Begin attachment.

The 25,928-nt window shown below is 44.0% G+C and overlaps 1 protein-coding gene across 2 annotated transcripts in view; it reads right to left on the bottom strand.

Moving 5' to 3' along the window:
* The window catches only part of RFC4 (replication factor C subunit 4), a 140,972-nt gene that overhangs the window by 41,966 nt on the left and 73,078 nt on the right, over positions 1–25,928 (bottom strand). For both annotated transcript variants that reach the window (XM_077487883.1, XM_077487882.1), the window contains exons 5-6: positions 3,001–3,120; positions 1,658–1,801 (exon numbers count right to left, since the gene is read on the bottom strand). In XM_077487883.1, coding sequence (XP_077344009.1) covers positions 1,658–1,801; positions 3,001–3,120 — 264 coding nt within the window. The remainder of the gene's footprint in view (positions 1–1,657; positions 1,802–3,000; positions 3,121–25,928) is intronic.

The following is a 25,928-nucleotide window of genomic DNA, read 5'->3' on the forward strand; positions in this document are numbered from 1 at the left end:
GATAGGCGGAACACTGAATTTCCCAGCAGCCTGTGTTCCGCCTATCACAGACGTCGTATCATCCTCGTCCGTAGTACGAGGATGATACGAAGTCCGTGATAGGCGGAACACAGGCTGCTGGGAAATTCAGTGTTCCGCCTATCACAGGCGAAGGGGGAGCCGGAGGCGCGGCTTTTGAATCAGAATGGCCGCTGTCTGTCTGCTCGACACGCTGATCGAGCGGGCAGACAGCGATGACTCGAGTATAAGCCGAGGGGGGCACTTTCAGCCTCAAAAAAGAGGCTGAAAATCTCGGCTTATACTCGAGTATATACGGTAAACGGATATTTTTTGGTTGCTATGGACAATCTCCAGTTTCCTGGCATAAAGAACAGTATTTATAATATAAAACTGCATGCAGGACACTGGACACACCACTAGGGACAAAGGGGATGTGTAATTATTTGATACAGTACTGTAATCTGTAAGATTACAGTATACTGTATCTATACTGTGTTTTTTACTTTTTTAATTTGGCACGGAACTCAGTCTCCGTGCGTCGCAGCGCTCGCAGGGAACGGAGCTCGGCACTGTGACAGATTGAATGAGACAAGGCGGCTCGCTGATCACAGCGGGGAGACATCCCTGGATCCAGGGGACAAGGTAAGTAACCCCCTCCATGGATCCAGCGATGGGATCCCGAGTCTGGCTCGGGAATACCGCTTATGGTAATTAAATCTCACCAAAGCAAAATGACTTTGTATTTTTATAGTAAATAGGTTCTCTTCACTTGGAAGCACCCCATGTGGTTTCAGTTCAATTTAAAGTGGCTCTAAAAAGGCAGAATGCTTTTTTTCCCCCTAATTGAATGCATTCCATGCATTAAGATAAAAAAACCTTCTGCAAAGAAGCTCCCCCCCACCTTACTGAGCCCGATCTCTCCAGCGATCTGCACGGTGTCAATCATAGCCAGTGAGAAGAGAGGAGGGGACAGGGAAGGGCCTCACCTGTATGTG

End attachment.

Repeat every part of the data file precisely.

The 25,928-nt window shown below is 44.0% G+C and overlaps 1 protein-coding gene across 2 annotated transcripts in view; it reads right to left on the bottom strand.

Moving 5' to 3' along the window:
* The window catches only part of RFC4 (replication factor C subunit 4), a 140,972-nt gene that overhangs the window by 41,966 nt on the left and 73,078 nt on the right, over positions 1–25,928 (bottom strand). For both annotated transcript variants that reach the window (XM_077487883.1, XM_077487882.1), the window contains exons 5-6: positions 3,001–3,120; positions 1,658–1,801 (exon numbers count right to left, since the gene is read on the bottom strand). In XM_077487883.1, coding sequence (XP_077344009.1) covers positions 1,658–1,801; positions 3,001–3,120 — 264 coding nt within the window. The remainder of the gene's footprint in view (positions 1–1,657; positions 1,802–3,000; positions 3,121–25,928) is intronic.

The following is a 25,928-nucleotide window of genomic DNA, read 5'->3' on the forward strand; positions in this document are numbered from 1 at the left end:
GATAGGCGGAACACTGAATTTCCCAGCAGCCTGTGTTCCGCCTATCACAGACGTCGTATCATCCTCGTCCGTAGTACGAGGATGATACGAAGTCCGTGATAGGCGGAACACAGGCTGCTGGGAAATTCAGTGTTCCGCCTATCACAGGCGAAGGGGGAGCCGGAGGCGCGGCTTTTGAATCAGAATGGCCGCTGTCTGTCTGCTCGACACGCTGATCGAGCGGGCAGACAGCGATGACTCGAGTATAAGCCGAGGGGGGCACTTTCAGCCTCAAAAAAGAGGCTGAAAATCTCGGCTTATACTCGAGTATATACGGTAAACGGATATTTTTTGGTTGCTATGGACAATCTCCAGTTTCCTGGCATAAAGAACAGTATTTATAATATAAAACTGCATGCAGGACACTGGACACACCACTAGGGACAAAGGGGATGTGTAATTATTTGATACAGTACTGTAATCTGTAAGATTACAGTATACTGTATCTATACTGTGTTTTTTACTTTTTTAATTTGGCACGGAACTCAGTCTCCGTGCGTCGCAGCGCTCGCAGGGAACGGAGCTCGGCACTGTGACAGATTGAATGAGACAAGGCGGCTCGCTGATCACAGCGGGGAGACATCCCTGGATCCAGGGGACAAGGTAAGTAACCCCCTCCATGGATCCAGCGATGGGATCCCGAGTCTGGCTCGGGAATACCGCTTATGGTAATTAAATCTCACCAAAGCAAAATGACTTTGTATTTTTATAGTAAATAGGTTCTCTTCACTTGGAAGCACCCCATGTGGTTTCAGTTCAATTTAAAGTGGCTCTAAAAAGGCAGAATGCTTTTTTTCCCCCTAATTGAATGCATTCCATGCATTAAGATAAAAAAACCTTCTGCAAAGAAGCTCCCCCCCACCTTACTGAGCCCGATCTCTCCAGCGATCTGCACGGTGTCAATCATAGCCAGTGAGAAGAGAGGAGGGGACAGGGAAGGGCCTCACCTGTATGTG